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Portuguese Youth File 'Unprecedented' Climate Lawsuit Against 33 European Countries

"I am very afraid for my future," said one plaintiff, "with so little time to stop this situation, we have to do everything in our power to compel governments to protect us." 

A house burns while flames threaten other homes in Mega Fundeira village, near Picha, in Leiria district, Portugal on June 20, 2017 (Photo: Pablo Blazquez Dominguez/Getty Images)

A house burns as a wildfire approaches Mega Fundeira village after taking dozens of lives on June 20, 2017 near Picha, in Leiria district, Portugal. (Photo: Pablo Blazquez Dominguez/Getty Images)

Six Portuguese young people on Thursday filed a first-of-its-kind lawsuit against 33 European countries accusing them of violating their human rights by failing to take adequate action to combat catastrophic global heating. 

Jornal de Noticias reports the youths' case was filed in the European Court of Human Rights (ECHR) in Strasbourg, France.

The suit claims that the countries'—the 27 European Union member states plus Norway, Russia, Switzerland, Turkey, Ukraine, and the United Kingdom—climate policies are "too weak" to achieve the objectives of the Paris agreement, which mandates a reduction in greenhouse gas emissions of at least 50% by the year 2030 in order to limit the warming of the planet to between 1.5 and 2 degrees Celsius.

The six plaintiffs in the case are 21-year-old Cláudia Agostinho, Catarina Mota (20), Martim Agostinho (17), Sofia Oliveira (15), André Oliveira (12), and Mariana Agostinho (8). They are supported by Global Legal Action Network (GLAN), a nonprofit advocacy group. Climate Home News reports it is the first-ever climate case brought before the ECHR, and could establish a precedent for future suits based on human rights arguments.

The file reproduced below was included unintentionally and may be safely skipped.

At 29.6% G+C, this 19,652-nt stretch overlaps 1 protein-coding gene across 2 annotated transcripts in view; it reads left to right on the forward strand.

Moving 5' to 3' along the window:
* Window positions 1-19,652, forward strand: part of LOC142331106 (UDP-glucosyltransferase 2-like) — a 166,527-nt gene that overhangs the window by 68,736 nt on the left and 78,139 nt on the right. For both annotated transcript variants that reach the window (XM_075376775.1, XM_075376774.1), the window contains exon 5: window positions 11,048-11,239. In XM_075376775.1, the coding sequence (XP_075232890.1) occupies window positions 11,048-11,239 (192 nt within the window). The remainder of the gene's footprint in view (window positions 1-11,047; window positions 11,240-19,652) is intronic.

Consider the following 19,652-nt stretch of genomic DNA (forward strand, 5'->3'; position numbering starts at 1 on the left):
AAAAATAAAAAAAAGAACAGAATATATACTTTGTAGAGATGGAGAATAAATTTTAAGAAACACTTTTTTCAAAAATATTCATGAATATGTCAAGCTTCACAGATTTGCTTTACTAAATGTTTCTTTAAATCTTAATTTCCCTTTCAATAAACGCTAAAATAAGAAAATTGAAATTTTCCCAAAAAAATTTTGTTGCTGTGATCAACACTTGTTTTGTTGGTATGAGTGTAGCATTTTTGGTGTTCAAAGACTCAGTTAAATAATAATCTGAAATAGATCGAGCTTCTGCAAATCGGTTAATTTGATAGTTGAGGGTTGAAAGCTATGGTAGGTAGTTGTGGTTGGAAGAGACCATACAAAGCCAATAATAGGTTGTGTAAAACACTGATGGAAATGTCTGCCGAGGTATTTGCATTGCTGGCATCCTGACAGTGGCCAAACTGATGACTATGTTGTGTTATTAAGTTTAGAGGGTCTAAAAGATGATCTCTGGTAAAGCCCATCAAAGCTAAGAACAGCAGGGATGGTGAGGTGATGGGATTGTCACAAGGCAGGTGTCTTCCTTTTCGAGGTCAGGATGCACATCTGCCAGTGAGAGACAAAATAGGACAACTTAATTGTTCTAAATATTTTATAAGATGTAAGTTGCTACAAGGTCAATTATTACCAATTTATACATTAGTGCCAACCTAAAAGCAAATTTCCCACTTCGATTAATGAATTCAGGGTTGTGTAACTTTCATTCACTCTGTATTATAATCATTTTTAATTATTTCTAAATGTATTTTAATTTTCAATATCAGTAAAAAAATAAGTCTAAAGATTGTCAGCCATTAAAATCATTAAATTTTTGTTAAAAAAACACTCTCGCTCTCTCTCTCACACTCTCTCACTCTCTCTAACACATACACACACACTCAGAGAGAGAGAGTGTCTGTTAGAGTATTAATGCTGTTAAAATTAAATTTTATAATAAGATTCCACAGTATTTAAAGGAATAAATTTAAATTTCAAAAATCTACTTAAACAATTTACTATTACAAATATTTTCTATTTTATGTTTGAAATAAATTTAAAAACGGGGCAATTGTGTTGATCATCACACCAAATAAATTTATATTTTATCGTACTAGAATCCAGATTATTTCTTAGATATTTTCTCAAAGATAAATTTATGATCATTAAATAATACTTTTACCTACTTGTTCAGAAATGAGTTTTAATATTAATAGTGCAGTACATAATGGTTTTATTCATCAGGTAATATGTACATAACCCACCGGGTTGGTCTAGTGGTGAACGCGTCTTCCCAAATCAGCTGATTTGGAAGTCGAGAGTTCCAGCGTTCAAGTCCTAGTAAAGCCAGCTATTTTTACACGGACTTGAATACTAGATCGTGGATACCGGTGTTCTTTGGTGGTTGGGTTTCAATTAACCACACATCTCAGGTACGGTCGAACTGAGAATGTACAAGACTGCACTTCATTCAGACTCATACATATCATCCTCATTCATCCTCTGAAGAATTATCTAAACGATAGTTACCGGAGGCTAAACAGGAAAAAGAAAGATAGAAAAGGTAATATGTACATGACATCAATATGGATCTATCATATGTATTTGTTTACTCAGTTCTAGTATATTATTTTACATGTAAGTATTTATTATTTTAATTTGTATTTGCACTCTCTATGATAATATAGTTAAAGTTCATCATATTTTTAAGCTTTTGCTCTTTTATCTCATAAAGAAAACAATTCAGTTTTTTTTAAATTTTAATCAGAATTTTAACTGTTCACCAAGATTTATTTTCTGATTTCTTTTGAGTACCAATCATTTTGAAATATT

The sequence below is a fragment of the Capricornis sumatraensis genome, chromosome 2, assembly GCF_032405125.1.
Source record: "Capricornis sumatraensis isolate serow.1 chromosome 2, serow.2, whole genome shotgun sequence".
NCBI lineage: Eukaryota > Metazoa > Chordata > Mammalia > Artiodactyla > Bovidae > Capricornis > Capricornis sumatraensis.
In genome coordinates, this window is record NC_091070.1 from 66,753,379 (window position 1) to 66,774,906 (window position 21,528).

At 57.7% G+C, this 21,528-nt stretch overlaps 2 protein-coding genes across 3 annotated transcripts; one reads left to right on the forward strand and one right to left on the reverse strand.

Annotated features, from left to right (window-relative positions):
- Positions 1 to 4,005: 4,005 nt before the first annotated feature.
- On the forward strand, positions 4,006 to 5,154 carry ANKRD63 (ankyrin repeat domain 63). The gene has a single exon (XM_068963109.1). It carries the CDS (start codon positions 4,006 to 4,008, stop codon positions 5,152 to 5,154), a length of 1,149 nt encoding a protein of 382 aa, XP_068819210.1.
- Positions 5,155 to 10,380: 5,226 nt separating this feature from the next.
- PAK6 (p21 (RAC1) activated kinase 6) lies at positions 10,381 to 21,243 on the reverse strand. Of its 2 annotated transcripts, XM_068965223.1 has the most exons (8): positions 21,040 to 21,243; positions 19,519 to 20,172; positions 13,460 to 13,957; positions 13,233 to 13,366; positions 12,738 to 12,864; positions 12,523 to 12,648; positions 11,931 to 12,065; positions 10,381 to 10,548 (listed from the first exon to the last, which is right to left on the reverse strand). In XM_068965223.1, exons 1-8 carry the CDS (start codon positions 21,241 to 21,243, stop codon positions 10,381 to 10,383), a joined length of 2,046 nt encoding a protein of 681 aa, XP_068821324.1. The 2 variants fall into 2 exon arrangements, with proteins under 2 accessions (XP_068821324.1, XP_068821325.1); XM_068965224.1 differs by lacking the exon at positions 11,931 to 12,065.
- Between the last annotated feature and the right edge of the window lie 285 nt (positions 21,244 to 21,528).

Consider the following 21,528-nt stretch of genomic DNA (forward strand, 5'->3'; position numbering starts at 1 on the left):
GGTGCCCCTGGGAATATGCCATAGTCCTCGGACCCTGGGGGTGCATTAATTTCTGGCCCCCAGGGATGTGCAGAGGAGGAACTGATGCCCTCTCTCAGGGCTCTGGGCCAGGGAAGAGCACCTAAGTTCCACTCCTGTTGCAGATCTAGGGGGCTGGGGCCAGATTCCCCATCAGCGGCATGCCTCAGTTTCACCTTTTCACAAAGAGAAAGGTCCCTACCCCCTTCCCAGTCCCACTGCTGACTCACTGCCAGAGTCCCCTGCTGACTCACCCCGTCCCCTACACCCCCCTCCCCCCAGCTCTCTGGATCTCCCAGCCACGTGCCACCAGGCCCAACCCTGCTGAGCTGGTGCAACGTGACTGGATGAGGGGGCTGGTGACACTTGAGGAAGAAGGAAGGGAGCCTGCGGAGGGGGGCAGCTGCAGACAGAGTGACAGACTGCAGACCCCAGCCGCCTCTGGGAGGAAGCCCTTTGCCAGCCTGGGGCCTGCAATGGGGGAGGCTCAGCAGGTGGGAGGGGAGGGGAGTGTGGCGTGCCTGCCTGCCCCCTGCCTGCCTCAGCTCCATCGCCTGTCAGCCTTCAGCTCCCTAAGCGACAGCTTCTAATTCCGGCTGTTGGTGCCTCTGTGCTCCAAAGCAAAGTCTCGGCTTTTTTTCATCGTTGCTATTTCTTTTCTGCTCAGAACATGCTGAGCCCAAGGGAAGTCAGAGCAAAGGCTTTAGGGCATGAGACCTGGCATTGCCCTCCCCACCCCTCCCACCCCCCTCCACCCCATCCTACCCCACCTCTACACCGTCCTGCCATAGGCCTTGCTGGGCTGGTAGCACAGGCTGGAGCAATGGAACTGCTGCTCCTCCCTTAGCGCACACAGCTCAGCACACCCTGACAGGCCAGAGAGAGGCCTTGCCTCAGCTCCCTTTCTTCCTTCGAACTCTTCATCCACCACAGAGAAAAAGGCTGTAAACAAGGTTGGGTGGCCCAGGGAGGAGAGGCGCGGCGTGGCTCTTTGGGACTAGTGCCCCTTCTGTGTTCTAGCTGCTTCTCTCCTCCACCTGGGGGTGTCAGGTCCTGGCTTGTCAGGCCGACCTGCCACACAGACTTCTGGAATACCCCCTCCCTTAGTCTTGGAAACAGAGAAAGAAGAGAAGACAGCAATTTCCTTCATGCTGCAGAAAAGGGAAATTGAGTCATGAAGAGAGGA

"It scares me to know that the record heatwaves that we have endured are just the beginning," Mota said at a Thursday press conference announcing the lawsuit. "With so little time to stop this situation, we have to do everything in our power to compel governments to protect us properly."

"I am very afraid for my future," Mota added. "I live with the feeling that every year my home becomes a more hostile place."

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Mota, who lives in the central Portuguse city of Leiria, said it was so hot there that she could no longer exercise outdoors. 

"If I have children, what kind of world shall I bring them up in?" she asked. "These are real concerns that I have every day. After the 2017 fires we realized that we must change and urgently stop climate change."

If the suit succeeds, the defendant nations—and their multinational corporations operating abroad—will be legally obligated to increase cuts in fossil fuel emissions. 

GLAN legal officer Gerry Liston told Climate Home News that the new case will "seek to build on the truly historic precedent" set by a Dutch court ruling ordering that country's government to make immediate emissions reductions in the name of human rights, including under the European Convention on Human Rights. 

While the ECHR does not have direct enforcement powers, Marc Wilpers QC, the lead counsel in the case, said that—if successful—it could "encourage domestic courts to take decisions that force European governments into taking the action needed to address the climate emergency."

According to a 2018 Climate Action Network report (pdf), "No single E.U. country is performing sufficiently in both ambition and progress in reducing carbon emissions." The report ranks Sweden and Portugal as leaders, followed by France, the Netherlands, and Luxembourg. "Aside from this group, a vast majority of member states achieve a score of less than half of the possible points," it states. 

The climate action group 350.org cites an expert report prepared for the case by Climate Analytics which describes Portugal as a climate change "hot spot" prone to increasingly deadly heatwaves. Four of the young plaintiffs live in Leiria, which is located in a region devastated by climate change-driven wildfires that killed scores of people in 2017. The other two are from the capital Lisbon, which in 2018 set a new all-time temperature record of 44° Celsius (111°F). 

Climate scientists predict (pdf) that there will be a 30-fold increase in heatwave deaths in Western Europe by the end of the century. 

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